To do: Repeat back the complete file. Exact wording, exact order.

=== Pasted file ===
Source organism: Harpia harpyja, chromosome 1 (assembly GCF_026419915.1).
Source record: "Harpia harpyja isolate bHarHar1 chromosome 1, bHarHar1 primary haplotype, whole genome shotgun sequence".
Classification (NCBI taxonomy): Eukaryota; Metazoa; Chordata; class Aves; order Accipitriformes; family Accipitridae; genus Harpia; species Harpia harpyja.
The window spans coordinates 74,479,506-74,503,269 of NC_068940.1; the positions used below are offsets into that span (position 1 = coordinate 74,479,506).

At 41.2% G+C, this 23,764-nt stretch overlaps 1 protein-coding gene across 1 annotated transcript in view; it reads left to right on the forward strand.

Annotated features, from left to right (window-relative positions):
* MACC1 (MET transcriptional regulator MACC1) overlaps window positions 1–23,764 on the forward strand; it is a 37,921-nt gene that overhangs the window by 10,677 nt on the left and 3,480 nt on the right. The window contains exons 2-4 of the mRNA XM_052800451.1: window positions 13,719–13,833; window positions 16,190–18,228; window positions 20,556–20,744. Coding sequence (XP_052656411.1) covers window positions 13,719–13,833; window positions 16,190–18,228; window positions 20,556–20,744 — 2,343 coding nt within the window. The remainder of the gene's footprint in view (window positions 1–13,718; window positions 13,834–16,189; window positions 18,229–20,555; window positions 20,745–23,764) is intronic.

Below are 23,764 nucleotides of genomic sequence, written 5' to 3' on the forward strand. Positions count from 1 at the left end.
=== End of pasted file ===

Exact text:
Source organism: Harpia harpyja, chromosome 1 (assembly GCF_026419915.1).
Source record: "Harpia harpyja isolate bHarHar1 chromosome 1, bHarHar1 primary haplotype, whole genome shotgun sequence".
Classification (NCBI taxonomy): Eukaryota; Metazoa; Chordata; class Aves; order Accipitriformes; family Accipitridae; genus Harpia; species Harpia harpyja.
The window spans coordinates 74,479,506-74,503,269 of NC_068940.1; the positions used below are offsets into that span (position 1 = coordinate 74,479,506).

At 41.2% G+C, this 23,764-nt stretch overlaps 1 protein-coding gene across 1 annotated transcript in view; it reads left to right on the forward strand.

Annotated features, from left to right (window-relative positions):
* MACC1 (MET transcriptional regulator MACC1) overlaps window positions 1–23,764 on the forward strand; it is a 37,921-nt gene that overhangs the window by 10,677 nt on the left and 3,480 nt on the right. The window contains exons 2-4 of the mRNA XM_052800451.1: window positions 13,719–13,833; window positions 16,190–18,228; window positions 20,556–20,744. Coding sequence (XP_052656411.1) covers window positions 13,719–13,833; window positions 16,190–18,228; window positions 20,556–20,744 — 2,343 coding nt within the window. The remainder of the gene's footprint in view (window positions 1–13,718; window positions 13,834–16,189; window positions 18,229–20,555; window positions 20,745–23,764) is intronic.

Below are 23,764 nucleotides of genomic sequence, written 5' to 3' on the forward strand. Positions count from 1 at the left end.